A Long Island City developer said he believes the new movie and television studio he helped create in the former space of a longtime motor products factory will eventually rival western Queens’ two major studios.
Jeff Rosenblum, who operates Long Island City firm Acumen Capital Partners LLC, purchased the seven−story building at the corner of Northern Boulevard and 39th Street from Standard Motor Products last year after that company moved its manufacturing operations to Mexico.
The building’s current tenants include Standard’s offices, graphic design firms, a musical engineer and a jewelry manufacturer. The 300,000−square−foot building has also provided space for independent films and television shows produced by ABC, NBC, HBO and 20th Century Fox to shoot, Rosenblum said.
He said he may eventually expand the building’s studio operations.
“We’ll see as the need grows if there will be more space,” he said. “The sets are open space and we have wardrobes for dressing.”
He said the studio, which will retain the name Standard Motor Products, currently has several TV shows and a few larger feature films eyeing its space.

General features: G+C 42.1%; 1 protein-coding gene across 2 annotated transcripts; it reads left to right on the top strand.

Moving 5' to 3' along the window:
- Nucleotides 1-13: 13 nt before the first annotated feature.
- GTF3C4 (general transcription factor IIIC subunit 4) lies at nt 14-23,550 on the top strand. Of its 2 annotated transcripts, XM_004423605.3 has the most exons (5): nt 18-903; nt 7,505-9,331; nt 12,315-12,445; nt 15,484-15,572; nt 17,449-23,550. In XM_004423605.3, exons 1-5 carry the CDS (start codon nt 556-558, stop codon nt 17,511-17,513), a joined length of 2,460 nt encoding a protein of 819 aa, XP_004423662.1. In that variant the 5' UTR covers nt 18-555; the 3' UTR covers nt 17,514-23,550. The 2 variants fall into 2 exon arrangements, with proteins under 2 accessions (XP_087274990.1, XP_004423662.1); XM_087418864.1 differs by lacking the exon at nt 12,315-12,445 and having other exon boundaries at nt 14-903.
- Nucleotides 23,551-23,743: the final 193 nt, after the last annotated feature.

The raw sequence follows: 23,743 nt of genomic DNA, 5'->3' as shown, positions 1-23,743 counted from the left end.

The building is currently in the midst of a $12 million renovation, which will include new lighting fixtures, elevators, corridors and windows, as well as upgraded bathrooms and electrical supply, Rosenblum said.
So far, the ABC show “The Unusuals” and independent films “Coach” and “A New York Thing” have been shot at the studio, he said.
But much like the borough’s two largest studios — Long Island City’s Silvercup Studios and Kaufman Astoria Studios — Standard will likely rely on city and state tax incentives to draw in business.
The owners and operators of those studios recently said they were concerned after a state tax credit that helped revive the city’s film industry ran out of money a few weeks ago. The tax credit, which covers up to 35 percent of production expenditures for films and TV shows that primarily shoot in the state, had drawn shows such as “Ugly Betty” and a number of films, including the upcoming “The Taking of Pelham 123,” to the borough from historically cheaper locales.
Studio heads at Silvercup and Kaufman Astoria said they had not signed any new pilots after news of the depleted tax credit had spread. They recently said they hoped the state Legislature would restore money for the credit. The state budget’s deadline is April 1.
But Rosenblum said he was not too concerned about a decline in state tax incentives and that Standard would not rely solely on film and TV production.
“The tax incentives are what bring the business here,” he said. “But we have other tenants in the building. It’s not strictly a movie production building. The space could easily be converted back to traditional office−type use.”
Reach reporter Nathan Duke by e−mail at nduke@time
©2009 Community News Group
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